While now we take the existence of the lift for granted, this hasn’t always been the case. When people first started living in tall buildings, they faced the issues of vertical transport, both for people and for goods. No matter whether it’s residential or commercial lifts, these devices are now instrumental in our society.
As we continue to create buildings that soar to the skies, and as people need to be comfortable and independent in their own homes, lifts allow us to transport anything we wish easily and securely. Their uses are unlimited, from carrying furniture to the top floor of a building when we move, to allow nurses and doctors to quickly move patients to an operating room.
But how exactly did we start creating and adding lifts to buildings?
Modern excavations have shown that lifts are older than what you may think. In Ancient Rome, people used to be lifted in platforms that were connected with ropes – at the time, of course, mechanisation didn’t exist, so these rudimentary lifts were pulled by slaves or animals. A famous example is a lift that Archimedes built in 236 BC, which was reported by Roman architect Vitruvius and set in the history books.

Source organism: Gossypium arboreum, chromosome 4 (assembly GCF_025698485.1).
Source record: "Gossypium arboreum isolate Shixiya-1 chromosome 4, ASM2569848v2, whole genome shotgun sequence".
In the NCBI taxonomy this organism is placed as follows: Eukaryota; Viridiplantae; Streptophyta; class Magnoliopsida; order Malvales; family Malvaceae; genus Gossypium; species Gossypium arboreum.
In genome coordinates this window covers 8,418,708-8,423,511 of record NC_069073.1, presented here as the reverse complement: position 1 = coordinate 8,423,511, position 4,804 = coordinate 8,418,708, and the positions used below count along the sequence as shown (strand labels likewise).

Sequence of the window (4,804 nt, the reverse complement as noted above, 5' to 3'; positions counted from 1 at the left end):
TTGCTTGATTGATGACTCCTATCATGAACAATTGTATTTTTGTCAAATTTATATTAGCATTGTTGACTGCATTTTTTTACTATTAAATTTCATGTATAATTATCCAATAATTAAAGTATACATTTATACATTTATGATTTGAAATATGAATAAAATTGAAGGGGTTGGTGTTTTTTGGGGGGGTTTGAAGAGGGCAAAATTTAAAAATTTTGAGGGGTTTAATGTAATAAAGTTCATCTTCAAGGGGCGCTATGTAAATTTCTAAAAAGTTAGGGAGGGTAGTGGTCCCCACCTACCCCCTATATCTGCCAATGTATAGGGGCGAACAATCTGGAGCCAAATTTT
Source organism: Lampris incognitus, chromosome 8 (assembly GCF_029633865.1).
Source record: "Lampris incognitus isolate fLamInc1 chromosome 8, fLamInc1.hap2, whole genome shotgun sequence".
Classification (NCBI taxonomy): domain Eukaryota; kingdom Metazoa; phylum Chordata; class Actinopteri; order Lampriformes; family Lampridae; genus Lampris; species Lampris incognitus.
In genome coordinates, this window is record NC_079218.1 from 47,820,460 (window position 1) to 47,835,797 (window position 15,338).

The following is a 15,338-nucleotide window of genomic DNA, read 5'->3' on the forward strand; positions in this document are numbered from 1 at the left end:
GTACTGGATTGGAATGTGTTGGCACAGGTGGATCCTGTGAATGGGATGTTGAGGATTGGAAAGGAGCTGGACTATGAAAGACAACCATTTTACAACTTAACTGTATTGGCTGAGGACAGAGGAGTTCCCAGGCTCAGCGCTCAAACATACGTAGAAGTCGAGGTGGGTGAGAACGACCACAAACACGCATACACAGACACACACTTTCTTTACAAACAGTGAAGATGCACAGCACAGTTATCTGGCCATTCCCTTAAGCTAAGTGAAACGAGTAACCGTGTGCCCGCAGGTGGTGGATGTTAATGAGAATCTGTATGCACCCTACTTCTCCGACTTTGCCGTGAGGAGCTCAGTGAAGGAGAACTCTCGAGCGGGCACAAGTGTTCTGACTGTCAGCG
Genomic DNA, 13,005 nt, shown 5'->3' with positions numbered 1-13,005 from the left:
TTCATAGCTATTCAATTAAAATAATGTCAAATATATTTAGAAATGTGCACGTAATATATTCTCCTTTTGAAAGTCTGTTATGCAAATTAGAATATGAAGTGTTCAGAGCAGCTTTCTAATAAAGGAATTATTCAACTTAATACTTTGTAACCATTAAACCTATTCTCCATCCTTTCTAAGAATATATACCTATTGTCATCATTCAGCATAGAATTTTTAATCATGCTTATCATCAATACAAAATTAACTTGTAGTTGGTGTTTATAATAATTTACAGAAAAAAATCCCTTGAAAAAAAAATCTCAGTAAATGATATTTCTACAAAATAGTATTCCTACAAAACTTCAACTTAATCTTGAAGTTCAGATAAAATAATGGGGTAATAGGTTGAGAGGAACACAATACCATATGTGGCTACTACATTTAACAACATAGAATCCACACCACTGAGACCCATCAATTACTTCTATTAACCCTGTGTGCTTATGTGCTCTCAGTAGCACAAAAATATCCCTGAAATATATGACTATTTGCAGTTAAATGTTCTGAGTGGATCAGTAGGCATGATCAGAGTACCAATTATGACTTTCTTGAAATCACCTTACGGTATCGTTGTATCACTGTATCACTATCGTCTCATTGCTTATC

In the 17th century, in 1743, King Louis XV ordered the exclusive creation of a passenger lift, which received the name of ‘flying chair’. This lift was carefully placed outside the King’s balcony at the Chateau de Versailles and was operated manually.
Lifts and lift technology truly began to take off during and after the industrial era, and evolved at a rapid speed. Lifts started using the same technologies used in the industries of the time: hydraulics and steam. The development of these technologies allowed us to have the passenger and cargo lifts we have today.
By the mid-19th century, lifts were operated with steam power and were mainly used to transport goods in mines and factories. Passenger lifts came soon after that and, in 1852, Elisha Otis introduced the safety elevator, which prevented the fall of the cabin if the cable broke – something very similar to what we find in modern buildings.
In 1870, the Equitable Life Building in New York became the first building ever to have passenger lifts installed, which were hydraulic and signified a new era in construction, as it reduced the need for stairs.
In 1880, Siemens introduced the electric-powered lift and, in 1922, lifts went through another development yet again: Westinghouse introduced gearless lifts in Chicago, USA, and also launched fast lifts with automatic landing mechanism. By the 1930s, lift technology allowed buildings to be built higher and higher – and led to the modern lift.
Lifts have a long and rich history and are still evolving. From disabled access lifts to glass and platform lifts, the industry has been through many years of progress. The future of lifts is bright, as newer and better technologies are developed on a regular basis – and here at Axess2 we strive to bring them to you!
We understand that the development and application of modern technologies are the future, so contact us today to learn more about our high-quality lifts!